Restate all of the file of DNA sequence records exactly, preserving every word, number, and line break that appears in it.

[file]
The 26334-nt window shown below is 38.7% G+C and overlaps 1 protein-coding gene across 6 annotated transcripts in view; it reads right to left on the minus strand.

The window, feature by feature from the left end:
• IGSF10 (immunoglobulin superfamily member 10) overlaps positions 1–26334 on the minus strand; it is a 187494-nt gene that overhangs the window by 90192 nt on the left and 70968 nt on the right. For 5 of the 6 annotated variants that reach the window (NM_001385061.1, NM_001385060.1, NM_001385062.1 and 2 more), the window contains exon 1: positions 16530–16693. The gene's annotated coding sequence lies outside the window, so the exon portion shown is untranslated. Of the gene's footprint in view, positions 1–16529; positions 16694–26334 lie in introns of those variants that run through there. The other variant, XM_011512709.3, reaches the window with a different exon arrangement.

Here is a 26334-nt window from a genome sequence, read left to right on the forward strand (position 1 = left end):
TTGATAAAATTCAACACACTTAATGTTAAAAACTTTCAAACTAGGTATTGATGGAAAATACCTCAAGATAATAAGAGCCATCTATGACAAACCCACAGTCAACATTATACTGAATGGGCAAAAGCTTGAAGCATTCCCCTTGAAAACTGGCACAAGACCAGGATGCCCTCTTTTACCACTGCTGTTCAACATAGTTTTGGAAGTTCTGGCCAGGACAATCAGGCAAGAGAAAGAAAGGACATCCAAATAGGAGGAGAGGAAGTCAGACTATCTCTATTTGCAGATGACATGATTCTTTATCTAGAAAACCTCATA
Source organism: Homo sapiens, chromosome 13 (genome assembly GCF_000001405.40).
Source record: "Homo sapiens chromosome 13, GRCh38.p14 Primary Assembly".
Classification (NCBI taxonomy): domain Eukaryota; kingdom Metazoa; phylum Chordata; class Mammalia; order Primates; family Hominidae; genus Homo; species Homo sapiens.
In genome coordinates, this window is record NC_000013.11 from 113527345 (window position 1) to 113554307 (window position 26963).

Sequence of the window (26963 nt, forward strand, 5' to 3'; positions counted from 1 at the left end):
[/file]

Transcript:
The 26334-nt window shown below is 38.7% G+C and overlaps 1 protein-coding gene across 6 annotated transcripts in view; it reads right to left on the minus strand.

The window, feature by feature from the left end:
• IGSF10 (immunoglobulin superfamily member 10) overlaps positions 1–26334 on the minus strand; it is a 187494-nt gene that overhangs the window by 90192 nt on the left and 70968 nt on the right. For 5 of the 6 annotated variants that reach the window (NM_001385061.1, NM_001385060.1, NM_001385062.1 and 2 more), the window contains exon 1: positions 16530–16693. The gene's annotated coding sequence lies outside the window, so the exon portion shown is untranslated. Of the gene's footprint in view, positions 1–16529; positions 16694–26334 lie in introns of those variants that run through there. The other variant, XM_011512709.3, reaches the window with a different exon arrangement.

Here is a 26334-nt window from a genome sequence, read left to right on the forward strand (position 1 = left end):
TTGATAAAATTCAACACACTTAATGTTAAAAACTTTCAAACTAGGTATTGATGGAAAATACCTCAAGATAATAAGAGCCATCTATGACAAACCCACAGTCAACATTATACTGAATGGGCAAAAGCTTGAAGCATTCCCCTTGAAAACTGGCACAAGACCAGGATGCCCTCTTTTACCACTGCTGTTCAACATAGTTTTGGAAGTTCTGGCCAGGACAATCAGGCAAGAGAAAGAAAGGACATCCAAATAGGAGGAGAGGAAGTCAGACTATCTCTATTTGCAGATGACATGATTCTTTATCTAGAAAACCTCATA
Source organism: Homo sapiens, chromosome 13 (genome assembly GCF_000001405.40).
Source record: "Homo sapiens chromosome 13, GRCh38.p14 Primary Assembly".
Classification (NCBI taxonomy): domain Eukaryota; kingdom Metazoa; phylum Chordata; class Mammalia; order Primates; family Hominidae; genus Homo; species Homo sapiens.
In genome coordinates, this window is record NC_000013.11 from 113527345 (window position 1) to 113554307 (window position 26963).

Sequence of the window (26963 nt, forward strand, 5' to 3'; positions counted from 1 at the left end):